Thursday, July 30, 2009

Mornings with Jezabelle

Kiddo enjoys a snack from last years hay, moved to the end of the arena to make way for this years fresh hay.

I have been put under strict orders by my hubby to sell or re-home the horses. I haven't ridden much. Kiddo my horse is 19 years old and he deserves a good retirement with lots of pampering. He just wants to plod around with kids on his back at a poky walk. I can't sell him. He's just too old. Jezabelle, on the other hand, is still in her prime. However since she hasn't been ridden much she is tubby and out of shape, and picked up a few annoying habits such as pulling on the reins, and falling to the inside of a circle. So I went back to square one with her, lunging her in side-reins and then riding her afterwards. When you lunge a horse, you put them in side-reins, tack them up and let them work in a circle without a rider. You the lunger, have the horse on a lunge line a and stand in the center of the circle. This way the horse regains balance and form without having a rider aboard, nor do they have a pair of hands to pull against, if they pull they are merely pulling themselves.

Well little Jezabelle is one sharp cookie. She figured this out after only a few days and stopped pulling. At least for the most part. When a horse tries to run off on you it usually means one of two things:
A wolf is pursuing and going to eat them or they have no self carriage or balance and are trying to avoid this discomfort!
Since there is no wolf in my indoor riding arena we can assume it is the latter.
After lunging and riding for a few weeks my little pony is really coming along nicely and has lost a few pounds. The poor girl is a lot like the rest of us in middle age, weight comes on instantly but falls off at a snail's pace!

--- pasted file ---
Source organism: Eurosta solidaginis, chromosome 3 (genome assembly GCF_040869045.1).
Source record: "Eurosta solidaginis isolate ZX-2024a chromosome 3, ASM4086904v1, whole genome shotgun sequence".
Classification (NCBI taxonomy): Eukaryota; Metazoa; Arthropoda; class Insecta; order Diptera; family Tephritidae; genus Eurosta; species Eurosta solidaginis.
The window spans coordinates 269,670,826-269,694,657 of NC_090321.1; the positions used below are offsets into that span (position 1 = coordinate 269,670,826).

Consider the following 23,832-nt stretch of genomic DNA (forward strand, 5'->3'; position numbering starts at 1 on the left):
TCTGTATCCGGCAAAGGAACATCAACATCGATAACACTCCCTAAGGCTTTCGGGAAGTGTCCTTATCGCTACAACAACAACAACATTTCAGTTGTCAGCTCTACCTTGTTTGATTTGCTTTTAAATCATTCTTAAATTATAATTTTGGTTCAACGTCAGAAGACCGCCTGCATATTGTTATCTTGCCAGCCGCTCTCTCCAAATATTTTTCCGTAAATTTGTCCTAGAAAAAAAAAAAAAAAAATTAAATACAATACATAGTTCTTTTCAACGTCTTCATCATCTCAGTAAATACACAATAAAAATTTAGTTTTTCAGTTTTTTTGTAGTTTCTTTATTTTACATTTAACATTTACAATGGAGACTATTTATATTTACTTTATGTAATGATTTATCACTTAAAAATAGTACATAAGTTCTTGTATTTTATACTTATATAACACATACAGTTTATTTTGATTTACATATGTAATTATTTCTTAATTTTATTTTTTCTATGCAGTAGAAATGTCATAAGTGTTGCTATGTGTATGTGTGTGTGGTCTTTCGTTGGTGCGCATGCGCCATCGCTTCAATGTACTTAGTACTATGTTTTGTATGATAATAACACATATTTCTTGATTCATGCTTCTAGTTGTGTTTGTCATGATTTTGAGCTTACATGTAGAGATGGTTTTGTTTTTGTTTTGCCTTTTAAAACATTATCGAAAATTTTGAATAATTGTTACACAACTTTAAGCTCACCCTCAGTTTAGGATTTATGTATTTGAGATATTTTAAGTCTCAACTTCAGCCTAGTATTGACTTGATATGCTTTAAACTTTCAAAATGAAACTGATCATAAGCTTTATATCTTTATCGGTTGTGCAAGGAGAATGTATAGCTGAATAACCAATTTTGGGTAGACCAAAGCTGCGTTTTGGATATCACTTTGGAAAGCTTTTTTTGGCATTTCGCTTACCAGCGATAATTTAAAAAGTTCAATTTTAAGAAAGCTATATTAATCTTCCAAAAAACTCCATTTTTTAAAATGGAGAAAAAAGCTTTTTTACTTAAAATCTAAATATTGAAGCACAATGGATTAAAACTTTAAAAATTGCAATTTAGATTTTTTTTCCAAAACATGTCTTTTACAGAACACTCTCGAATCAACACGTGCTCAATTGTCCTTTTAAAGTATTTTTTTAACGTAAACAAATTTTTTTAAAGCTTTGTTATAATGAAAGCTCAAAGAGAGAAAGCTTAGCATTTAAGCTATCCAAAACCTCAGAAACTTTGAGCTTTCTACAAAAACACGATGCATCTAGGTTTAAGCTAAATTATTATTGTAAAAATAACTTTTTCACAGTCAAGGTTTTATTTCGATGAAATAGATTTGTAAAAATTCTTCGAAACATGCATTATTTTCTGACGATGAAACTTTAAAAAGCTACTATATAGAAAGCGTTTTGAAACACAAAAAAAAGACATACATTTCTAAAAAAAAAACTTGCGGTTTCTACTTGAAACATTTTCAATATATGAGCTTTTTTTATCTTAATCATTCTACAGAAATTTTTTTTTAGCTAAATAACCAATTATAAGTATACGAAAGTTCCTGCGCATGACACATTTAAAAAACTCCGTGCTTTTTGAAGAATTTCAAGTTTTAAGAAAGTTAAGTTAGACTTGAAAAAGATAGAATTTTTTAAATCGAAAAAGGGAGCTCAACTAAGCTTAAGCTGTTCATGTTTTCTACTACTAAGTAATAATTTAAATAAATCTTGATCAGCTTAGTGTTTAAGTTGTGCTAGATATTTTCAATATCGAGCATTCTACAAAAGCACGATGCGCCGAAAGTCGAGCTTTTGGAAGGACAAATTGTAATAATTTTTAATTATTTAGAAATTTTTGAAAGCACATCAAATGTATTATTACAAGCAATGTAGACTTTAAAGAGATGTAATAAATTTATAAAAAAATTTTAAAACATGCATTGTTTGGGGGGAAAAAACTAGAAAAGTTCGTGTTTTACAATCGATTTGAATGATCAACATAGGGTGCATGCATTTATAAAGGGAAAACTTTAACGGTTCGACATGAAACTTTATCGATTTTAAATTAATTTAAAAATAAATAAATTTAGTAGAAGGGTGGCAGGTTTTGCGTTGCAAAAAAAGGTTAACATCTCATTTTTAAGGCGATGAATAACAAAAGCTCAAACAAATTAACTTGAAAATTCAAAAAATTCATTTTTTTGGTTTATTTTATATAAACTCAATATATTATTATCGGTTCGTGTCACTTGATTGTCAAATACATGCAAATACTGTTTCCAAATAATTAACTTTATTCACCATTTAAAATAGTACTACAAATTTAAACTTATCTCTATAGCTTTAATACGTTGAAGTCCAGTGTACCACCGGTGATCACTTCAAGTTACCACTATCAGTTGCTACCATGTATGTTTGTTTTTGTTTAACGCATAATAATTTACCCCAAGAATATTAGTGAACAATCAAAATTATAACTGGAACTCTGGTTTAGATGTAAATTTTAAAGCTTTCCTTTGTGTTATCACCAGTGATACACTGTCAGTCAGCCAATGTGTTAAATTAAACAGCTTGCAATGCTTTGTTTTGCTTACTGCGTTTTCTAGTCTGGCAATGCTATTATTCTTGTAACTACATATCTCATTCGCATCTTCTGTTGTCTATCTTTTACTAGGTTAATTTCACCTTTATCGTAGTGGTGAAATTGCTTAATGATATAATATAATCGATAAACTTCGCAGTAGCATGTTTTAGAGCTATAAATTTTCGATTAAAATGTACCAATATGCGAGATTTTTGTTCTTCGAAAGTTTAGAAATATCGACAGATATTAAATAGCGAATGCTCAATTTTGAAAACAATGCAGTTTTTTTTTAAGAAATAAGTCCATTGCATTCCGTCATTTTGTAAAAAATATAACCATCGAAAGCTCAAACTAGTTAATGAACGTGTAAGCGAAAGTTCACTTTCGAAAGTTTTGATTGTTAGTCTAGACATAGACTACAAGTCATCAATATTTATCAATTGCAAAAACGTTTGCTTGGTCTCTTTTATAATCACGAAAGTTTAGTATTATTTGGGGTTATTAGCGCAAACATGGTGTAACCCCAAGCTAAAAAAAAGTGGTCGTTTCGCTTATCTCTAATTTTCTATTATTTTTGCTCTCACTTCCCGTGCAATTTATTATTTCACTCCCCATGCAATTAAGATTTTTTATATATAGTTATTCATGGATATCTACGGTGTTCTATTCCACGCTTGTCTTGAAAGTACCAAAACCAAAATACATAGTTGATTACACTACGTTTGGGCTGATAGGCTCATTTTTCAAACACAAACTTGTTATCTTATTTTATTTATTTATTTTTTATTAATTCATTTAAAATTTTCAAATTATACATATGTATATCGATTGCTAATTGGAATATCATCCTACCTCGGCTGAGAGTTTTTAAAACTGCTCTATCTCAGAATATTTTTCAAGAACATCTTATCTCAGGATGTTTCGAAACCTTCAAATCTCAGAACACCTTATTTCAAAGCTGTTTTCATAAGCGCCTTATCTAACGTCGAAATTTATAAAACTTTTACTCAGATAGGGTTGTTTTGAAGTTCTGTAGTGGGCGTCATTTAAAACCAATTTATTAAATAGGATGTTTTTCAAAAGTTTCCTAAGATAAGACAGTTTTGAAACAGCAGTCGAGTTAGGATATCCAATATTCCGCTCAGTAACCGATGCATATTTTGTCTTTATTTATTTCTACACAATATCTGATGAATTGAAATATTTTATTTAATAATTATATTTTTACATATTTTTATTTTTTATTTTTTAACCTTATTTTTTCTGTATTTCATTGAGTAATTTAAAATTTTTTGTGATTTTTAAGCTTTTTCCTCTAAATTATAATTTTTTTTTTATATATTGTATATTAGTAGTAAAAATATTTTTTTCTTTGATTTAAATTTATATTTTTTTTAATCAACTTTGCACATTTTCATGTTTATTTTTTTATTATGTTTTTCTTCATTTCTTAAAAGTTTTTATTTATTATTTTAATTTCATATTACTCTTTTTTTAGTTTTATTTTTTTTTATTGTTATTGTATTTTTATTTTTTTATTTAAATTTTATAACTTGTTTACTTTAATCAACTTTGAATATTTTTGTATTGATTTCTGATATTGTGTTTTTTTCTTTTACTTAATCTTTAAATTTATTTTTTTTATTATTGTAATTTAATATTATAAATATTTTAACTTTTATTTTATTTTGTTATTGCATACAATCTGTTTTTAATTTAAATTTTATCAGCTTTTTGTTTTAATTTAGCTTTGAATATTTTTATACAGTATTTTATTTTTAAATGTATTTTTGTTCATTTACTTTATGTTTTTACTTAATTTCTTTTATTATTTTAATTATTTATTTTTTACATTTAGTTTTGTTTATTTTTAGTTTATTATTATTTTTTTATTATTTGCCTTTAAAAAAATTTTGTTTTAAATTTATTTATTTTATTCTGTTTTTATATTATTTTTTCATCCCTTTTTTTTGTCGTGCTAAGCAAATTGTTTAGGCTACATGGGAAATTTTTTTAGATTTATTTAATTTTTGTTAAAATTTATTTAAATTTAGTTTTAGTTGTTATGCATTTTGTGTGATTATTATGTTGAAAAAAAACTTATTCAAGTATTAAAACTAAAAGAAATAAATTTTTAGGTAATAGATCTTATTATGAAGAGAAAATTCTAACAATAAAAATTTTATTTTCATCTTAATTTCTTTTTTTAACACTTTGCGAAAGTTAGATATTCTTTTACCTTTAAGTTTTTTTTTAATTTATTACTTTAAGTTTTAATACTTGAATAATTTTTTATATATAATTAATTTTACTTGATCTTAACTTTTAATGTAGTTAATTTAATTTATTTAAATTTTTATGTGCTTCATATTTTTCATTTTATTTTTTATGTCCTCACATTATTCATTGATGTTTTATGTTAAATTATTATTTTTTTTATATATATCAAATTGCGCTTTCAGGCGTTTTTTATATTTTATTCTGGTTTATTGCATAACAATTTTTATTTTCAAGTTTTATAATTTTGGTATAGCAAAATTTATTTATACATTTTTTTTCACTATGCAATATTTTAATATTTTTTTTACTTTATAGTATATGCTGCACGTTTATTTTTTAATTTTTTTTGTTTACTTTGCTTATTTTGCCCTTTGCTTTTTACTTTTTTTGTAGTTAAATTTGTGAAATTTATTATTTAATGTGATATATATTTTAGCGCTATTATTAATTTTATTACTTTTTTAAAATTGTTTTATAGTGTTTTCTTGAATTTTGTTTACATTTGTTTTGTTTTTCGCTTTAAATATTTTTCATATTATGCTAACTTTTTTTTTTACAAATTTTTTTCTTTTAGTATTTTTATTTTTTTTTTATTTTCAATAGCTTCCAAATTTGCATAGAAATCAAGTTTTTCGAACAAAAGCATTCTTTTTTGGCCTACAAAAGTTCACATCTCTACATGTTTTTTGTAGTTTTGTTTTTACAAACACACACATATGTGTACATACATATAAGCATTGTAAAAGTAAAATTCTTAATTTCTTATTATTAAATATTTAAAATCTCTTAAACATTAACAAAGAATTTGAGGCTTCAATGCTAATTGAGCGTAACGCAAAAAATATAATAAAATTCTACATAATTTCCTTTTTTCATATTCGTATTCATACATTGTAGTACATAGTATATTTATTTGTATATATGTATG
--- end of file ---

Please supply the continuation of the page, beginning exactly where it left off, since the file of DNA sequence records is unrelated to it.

She is cantering wonderfully, responding to half halts, and has stopped pulling. Her self carriage is returning. She walks trots canters, slows gait and halts with voice commands from the ground or the saddle.
I look forward to spending my time with her in the morning. I take cut up pieces of apple for bribery. Or carrots. And of course sugar cubes. The plan is to get her weight down another 50 pounds and start lunging her over small jumps without a rider for a while, then start her jumping under saddle. I used to jump her 2 feet. I am looking forward to this. I am not, however, looking forward to mornings without her.
Notice the snack hanging out of one side of her mouth, swiped from the hay pallets!

I return to college full time in the fall to work towards my teaching certificate. This is the reasoning behind all this, as I will have less time and certainly less money to put towards the horses upkeep. Hay is really expensive. Last year it was 4.50 a bale. This year it was a little better, being 4.00 a bale. This is just the bare minimum of what is needed. Horses need grain. The cost of it has soared from $7 bucks a bag to $13. You also need salt blocks, farrier, fly spray, yearly teeth floating, vaccinations, Coggin's test and you have to be there every day! There are no vacations from horses. But I love looking out the window and seeing my beloved horses. I love the smell of horses. I love the sound of horses, the hoof beats, the whinnies, but best of all the soft nickers they give you as a greeting, it's like a cat purr.
Pure happiness.

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